Background Suicidal ideation is relatively common among people with eating disorders (EDs). The Interpersonal-Psychological Theory of Suicide holds that suicidal ideation has two proximal causes: Thwarted belongingness and perceived burdensomeness. It is unknown which ED symptoms are positively associated with suicidal ideation, and whether thwarted belongingness and perceived burdensomeness explain those associations. Method We tested two parallel mediation models to determine whether current and lifetime ED symptoms were positively related to suicidal ideation through thwarted belongingness and perceived burdensomeness among ED patients (n=98), controlling for current depression. In each model, ED symptoms and depression were predictors, thwarted belongingness and perceived burdensomeness were mediators, and suicidal ideation was the outcome. Results The first model included current symptoms; current body dissatisfaction (ab=0.04, 95% CI [0.01, 0.06]) and fasting (ab=0.12, 95% CI [0.01, 0.22]) were indirectly related to increased suicidal ideation through higher burdensomeness, controlling for depression. The second model included lifetime symptoms; lifetime fasting (ab=0.18, 95% CI [0.07, 0.29]) was indirectly related to increased suicidal ideation through higher burdensomeness, controlling for depression. Limitations The sample size prevented the use of latent variables for thwarted belongingness and perceived burdensomeness, and the cross-sectional data prevented testing for bidirectional relations among ED symptoms, thwarted belongingness, perceived burdensomeness, and suicidal ideation. Conclusions Results underscore the importance of exploring transdiagnostic ED symptoms, including body dissatisfaction and fasting in particular, that may intensify burdensomeness and thereby contribute to suicidal ideation over and above depressive symptoms in this high-risk population.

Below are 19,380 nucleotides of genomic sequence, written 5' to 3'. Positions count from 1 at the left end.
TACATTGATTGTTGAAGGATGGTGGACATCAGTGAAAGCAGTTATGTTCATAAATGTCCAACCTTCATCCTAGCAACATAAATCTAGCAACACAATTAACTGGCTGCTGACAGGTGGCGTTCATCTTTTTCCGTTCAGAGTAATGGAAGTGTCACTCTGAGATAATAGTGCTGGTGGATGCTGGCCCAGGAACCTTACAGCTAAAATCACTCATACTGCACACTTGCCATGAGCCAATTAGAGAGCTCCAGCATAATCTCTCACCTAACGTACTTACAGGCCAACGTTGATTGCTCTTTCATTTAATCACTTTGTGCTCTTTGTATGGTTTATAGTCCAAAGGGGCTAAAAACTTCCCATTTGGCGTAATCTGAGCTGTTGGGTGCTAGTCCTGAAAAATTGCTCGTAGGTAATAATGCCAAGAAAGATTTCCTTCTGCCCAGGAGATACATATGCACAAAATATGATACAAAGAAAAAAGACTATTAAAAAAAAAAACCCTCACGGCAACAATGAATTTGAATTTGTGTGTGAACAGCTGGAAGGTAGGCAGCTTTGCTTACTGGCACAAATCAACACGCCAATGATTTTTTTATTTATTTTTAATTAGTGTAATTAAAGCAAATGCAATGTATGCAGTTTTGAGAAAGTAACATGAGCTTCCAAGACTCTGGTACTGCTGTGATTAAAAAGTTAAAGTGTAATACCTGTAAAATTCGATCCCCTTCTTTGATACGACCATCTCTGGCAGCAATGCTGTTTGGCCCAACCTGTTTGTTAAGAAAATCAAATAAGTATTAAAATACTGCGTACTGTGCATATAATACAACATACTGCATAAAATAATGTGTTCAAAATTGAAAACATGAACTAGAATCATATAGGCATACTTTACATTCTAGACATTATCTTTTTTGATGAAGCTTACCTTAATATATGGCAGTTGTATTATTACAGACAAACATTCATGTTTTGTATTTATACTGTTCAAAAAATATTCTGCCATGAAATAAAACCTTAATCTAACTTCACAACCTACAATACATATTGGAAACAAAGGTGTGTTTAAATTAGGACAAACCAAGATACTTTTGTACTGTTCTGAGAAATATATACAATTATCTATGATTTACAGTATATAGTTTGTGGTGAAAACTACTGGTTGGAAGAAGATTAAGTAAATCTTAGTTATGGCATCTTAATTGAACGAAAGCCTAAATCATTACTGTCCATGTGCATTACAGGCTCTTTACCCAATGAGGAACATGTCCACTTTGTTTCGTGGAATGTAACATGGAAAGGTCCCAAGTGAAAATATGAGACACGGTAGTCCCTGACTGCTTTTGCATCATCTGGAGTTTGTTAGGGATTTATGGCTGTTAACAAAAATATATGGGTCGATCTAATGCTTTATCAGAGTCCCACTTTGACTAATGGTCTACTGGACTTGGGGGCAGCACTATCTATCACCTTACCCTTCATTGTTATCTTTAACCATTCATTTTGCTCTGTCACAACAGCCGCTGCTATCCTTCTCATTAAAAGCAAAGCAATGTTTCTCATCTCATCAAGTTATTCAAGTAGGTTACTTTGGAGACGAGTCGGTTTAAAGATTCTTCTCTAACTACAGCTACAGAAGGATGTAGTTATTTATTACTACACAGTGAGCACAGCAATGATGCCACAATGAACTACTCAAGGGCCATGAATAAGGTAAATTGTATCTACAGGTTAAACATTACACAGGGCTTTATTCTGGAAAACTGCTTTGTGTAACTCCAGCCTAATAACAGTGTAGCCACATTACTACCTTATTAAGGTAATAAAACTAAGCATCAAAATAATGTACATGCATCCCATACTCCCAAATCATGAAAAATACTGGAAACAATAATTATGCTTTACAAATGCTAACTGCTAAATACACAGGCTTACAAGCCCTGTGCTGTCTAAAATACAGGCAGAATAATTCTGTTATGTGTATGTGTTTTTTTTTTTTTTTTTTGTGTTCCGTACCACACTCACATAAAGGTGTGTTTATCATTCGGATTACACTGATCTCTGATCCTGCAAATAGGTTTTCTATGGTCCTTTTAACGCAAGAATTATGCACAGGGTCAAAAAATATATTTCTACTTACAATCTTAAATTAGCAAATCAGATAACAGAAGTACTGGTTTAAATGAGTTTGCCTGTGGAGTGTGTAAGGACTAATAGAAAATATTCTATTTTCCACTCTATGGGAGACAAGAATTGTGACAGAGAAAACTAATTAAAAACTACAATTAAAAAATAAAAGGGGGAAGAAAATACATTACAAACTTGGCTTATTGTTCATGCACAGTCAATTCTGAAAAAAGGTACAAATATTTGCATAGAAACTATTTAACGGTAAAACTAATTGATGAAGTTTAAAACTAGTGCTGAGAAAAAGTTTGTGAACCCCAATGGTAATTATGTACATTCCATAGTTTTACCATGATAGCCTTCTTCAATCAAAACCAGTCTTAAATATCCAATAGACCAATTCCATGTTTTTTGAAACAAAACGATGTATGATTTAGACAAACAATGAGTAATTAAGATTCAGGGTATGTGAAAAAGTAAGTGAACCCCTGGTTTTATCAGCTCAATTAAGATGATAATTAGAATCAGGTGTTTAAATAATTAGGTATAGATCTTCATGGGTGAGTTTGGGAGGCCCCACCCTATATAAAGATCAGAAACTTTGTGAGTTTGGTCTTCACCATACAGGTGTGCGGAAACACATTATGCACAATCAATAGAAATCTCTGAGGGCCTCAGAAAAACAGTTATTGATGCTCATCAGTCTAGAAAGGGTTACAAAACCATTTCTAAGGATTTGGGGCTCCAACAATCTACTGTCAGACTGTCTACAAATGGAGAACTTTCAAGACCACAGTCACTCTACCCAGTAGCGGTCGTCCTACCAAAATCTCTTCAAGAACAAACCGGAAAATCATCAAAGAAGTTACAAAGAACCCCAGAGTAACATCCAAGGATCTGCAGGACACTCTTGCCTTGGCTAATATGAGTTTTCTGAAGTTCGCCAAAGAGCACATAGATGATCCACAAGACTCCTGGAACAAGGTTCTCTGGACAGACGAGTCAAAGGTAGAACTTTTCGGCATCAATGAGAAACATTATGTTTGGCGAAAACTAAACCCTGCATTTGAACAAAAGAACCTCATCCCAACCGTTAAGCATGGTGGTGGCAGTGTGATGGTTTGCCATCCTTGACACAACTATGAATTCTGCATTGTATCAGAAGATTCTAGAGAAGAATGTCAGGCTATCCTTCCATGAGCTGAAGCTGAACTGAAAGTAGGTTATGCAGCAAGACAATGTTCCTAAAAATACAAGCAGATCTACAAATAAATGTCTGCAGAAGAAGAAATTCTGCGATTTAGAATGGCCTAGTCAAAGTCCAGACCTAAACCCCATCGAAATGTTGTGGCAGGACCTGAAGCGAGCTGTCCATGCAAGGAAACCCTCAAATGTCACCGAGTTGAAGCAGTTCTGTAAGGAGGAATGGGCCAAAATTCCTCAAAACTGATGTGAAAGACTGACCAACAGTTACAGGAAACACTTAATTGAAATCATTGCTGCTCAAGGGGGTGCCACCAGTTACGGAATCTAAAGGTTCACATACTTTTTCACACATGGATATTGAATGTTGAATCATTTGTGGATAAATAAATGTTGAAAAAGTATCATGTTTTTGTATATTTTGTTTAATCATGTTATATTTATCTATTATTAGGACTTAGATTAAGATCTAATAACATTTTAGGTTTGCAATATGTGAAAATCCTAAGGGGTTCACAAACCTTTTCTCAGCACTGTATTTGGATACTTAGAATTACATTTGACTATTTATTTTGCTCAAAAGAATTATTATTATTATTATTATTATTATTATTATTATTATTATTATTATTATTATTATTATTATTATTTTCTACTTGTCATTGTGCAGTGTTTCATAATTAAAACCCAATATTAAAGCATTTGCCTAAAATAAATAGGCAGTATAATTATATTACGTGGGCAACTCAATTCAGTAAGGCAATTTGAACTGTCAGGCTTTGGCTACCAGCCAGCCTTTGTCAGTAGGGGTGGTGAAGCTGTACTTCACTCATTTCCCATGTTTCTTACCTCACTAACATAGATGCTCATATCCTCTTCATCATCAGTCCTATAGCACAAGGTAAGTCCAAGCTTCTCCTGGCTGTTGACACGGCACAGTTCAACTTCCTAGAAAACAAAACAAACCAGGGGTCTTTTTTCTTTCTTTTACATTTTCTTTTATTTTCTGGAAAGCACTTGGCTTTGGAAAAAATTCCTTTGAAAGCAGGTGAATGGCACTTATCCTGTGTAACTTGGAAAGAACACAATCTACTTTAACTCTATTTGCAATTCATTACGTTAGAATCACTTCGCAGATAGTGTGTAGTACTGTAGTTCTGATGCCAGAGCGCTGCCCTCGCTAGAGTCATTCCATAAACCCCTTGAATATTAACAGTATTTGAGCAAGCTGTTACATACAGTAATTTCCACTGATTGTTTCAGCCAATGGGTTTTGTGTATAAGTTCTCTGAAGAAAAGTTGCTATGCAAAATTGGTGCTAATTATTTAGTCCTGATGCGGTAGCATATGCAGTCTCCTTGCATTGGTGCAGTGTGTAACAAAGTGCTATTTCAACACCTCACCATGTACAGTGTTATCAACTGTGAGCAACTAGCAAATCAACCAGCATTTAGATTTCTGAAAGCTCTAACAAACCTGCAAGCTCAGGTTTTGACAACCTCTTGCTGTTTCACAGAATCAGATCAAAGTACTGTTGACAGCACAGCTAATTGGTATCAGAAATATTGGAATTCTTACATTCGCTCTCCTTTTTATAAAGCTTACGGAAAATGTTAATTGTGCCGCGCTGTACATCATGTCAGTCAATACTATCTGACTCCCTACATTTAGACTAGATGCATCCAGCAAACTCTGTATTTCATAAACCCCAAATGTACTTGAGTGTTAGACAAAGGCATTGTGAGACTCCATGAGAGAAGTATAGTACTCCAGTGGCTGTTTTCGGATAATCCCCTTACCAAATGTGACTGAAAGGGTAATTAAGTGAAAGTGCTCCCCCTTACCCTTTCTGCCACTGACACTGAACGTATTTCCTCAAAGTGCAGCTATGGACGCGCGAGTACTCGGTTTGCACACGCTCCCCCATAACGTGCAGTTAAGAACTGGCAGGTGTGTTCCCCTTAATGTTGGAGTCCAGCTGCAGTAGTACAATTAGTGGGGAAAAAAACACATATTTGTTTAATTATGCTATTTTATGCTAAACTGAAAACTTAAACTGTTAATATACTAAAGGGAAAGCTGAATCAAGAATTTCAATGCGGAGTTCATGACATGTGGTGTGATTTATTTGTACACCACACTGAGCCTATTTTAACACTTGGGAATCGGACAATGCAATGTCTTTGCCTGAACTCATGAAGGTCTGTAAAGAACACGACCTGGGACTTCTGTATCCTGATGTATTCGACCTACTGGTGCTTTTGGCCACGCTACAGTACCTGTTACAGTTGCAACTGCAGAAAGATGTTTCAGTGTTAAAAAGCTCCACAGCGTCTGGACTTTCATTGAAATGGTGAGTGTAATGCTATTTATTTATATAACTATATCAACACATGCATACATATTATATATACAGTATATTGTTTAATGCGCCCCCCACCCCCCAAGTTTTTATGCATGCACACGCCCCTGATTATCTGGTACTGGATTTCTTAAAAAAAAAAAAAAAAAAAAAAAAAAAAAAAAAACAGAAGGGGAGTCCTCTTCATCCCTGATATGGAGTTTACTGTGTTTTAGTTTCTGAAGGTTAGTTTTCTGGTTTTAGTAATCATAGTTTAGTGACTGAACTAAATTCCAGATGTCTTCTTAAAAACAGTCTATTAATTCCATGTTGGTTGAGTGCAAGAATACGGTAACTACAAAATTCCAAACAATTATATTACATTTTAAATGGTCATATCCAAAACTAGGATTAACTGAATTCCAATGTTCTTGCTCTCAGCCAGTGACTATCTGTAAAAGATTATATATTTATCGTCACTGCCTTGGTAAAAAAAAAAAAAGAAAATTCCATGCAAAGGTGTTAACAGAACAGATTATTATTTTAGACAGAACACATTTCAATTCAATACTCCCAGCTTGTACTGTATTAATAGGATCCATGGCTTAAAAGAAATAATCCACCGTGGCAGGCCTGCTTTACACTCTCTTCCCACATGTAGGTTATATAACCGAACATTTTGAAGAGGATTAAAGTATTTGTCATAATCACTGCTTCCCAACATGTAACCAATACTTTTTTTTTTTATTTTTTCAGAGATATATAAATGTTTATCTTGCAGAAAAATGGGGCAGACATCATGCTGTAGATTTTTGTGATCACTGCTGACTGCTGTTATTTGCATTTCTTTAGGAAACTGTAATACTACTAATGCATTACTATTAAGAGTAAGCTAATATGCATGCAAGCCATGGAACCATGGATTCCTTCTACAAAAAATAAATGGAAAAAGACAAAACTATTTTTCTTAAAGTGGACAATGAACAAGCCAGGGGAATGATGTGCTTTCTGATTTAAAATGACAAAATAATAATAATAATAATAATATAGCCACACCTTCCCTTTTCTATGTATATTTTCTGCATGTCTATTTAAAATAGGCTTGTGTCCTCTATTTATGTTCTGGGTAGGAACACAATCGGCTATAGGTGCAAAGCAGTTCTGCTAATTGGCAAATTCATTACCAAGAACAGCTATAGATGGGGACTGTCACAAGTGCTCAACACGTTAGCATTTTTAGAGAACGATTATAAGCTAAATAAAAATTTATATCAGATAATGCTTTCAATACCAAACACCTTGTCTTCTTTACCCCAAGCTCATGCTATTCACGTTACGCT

All Science Journal Classification (ASJC) codes
- Clinical Psychology
- Psychiatry and Mental health